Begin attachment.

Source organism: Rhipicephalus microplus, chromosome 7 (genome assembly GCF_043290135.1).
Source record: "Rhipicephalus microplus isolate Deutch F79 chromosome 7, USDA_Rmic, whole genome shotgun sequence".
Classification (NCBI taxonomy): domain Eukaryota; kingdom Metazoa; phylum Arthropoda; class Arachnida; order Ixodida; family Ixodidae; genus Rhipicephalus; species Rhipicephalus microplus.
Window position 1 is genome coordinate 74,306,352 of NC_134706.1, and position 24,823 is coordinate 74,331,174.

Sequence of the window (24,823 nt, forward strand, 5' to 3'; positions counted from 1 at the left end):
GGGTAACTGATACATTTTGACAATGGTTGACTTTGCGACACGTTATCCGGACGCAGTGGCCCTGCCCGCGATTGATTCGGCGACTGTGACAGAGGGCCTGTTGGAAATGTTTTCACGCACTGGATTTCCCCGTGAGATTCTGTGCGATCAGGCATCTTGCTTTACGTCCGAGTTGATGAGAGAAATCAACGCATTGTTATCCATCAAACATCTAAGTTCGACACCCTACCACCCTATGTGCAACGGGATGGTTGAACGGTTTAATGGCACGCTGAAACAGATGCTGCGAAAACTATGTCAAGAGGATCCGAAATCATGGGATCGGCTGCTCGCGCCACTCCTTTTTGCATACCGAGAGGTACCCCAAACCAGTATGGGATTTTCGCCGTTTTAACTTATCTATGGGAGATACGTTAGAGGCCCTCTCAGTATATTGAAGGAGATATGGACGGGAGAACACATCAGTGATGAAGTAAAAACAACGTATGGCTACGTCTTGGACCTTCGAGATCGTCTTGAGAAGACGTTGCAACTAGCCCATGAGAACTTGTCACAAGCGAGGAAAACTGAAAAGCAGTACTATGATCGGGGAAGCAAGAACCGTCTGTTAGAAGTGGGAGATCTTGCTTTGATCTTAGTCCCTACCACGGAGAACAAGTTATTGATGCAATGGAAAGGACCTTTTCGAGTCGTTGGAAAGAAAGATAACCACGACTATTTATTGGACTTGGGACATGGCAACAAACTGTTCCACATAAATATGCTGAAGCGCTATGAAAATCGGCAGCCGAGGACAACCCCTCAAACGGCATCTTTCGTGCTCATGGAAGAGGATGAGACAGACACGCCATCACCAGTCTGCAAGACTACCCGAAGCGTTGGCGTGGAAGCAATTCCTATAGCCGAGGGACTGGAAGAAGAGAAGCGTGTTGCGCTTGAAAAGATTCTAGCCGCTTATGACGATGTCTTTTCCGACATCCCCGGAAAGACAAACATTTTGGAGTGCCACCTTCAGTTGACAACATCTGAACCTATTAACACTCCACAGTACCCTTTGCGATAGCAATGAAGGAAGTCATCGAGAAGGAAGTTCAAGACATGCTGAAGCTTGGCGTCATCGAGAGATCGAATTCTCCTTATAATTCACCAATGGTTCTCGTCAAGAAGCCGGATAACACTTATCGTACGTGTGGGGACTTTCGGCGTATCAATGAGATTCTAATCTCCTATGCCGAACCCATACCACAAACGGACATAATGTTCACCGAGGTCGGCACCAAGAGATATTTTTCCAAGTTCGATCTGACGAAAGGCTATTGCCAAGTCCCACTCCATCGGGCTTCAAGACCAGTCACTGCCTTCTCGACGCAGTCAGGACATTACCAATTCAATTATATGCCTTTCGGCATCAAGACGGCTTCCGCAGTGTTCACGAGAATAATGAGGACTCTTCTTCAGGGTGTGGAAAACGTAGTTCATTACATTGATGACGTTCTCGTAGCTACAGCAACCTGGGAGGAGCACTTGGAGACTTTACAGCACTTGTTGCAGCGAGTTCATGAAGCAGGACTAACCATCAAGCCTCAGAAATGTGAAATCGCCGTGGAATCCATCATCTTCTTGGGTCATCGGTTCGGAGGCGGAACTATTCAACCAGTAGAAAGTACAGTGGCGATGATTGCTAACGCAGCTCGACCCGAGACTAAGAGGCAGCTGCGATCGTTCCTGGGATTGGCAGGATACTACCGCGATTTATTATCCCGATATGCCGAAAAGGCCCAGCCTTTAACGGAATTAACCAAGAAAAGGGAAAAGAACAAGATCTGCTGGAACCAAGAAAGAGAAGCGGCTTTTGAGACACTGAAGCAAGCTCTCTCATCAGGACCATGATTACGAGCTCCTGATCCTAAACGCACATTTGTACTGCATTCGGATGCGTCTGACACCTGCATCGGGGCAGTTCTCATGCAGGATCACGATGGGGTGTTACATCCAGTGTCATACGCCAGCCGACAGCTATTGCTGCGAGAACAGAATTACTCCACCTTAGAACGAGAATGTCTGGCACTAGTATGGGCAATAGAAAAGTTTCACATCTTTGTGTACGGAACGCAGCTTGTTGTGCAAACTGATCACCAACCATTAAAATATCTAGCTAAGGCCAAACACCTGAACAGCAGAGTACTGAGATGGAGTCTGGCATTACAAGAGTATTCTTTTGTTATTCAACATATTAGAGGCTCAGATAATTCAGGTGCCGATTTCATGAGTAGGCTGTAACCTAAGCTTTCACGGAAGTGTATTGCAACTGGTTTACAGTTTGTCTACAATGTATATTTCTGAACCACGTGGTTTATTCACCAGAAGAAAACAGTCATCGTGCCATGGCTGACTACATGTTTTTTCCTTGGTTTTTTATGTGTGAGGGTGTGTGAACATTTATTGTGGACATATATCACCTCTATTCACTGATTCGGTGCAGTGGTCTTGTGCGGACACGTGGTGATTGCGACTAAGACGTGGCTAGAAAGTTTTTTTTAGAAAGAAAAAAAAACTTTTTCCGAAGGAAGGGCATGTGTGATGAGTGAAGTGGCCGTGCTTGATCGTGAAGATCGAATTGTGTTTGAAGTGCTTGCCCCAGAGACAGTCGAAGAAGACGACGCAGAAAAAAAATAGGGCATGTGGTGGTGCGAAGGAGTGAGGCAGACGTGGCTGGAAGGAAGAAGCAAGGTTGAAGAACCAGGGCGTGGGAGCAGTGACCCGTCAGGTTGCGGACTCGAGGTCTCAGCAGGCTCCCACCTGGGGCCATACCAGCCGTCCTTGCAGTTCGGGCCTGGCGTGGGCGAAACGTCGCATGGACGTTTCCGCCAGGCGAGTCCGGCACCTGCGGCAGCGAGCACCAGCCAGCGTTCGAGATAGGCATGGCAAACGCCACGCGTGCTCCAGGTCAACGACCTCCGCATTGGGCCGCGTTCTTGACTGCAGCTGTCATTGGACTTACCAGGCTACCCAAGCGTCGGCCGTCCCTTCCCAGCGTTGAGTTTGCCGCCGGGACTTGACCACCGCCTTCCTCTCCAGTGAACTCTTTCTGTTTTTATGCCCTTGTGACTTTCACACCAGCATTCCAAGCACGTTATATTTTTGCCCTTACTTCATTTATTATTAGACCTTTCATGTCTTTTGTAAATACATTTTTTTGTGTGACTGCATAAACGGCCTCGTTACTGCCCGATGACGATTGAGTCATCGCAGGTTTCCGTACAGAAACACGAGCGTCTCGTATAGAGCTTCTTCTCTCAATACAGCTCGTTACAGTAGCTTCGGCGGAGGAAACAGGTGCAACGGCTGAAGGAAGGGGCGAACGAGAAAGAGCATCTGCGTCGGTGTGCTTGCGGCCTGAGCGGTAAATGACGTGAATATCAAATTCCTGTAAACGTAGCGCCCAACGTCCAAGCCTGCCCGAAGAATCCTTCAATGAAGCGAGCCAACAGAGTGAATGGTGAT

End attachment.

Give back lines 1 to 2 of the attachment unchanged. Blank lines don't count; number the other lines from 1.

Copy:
Source organism: Rhipicephalus microplus, chromosome 7 (genome assembly GCF_043290135.1).
Source record: "Rhipicephalus microplus isolate Deutch F79 chromosome 7, USDA_Rmic, whole genome shotgun sequence".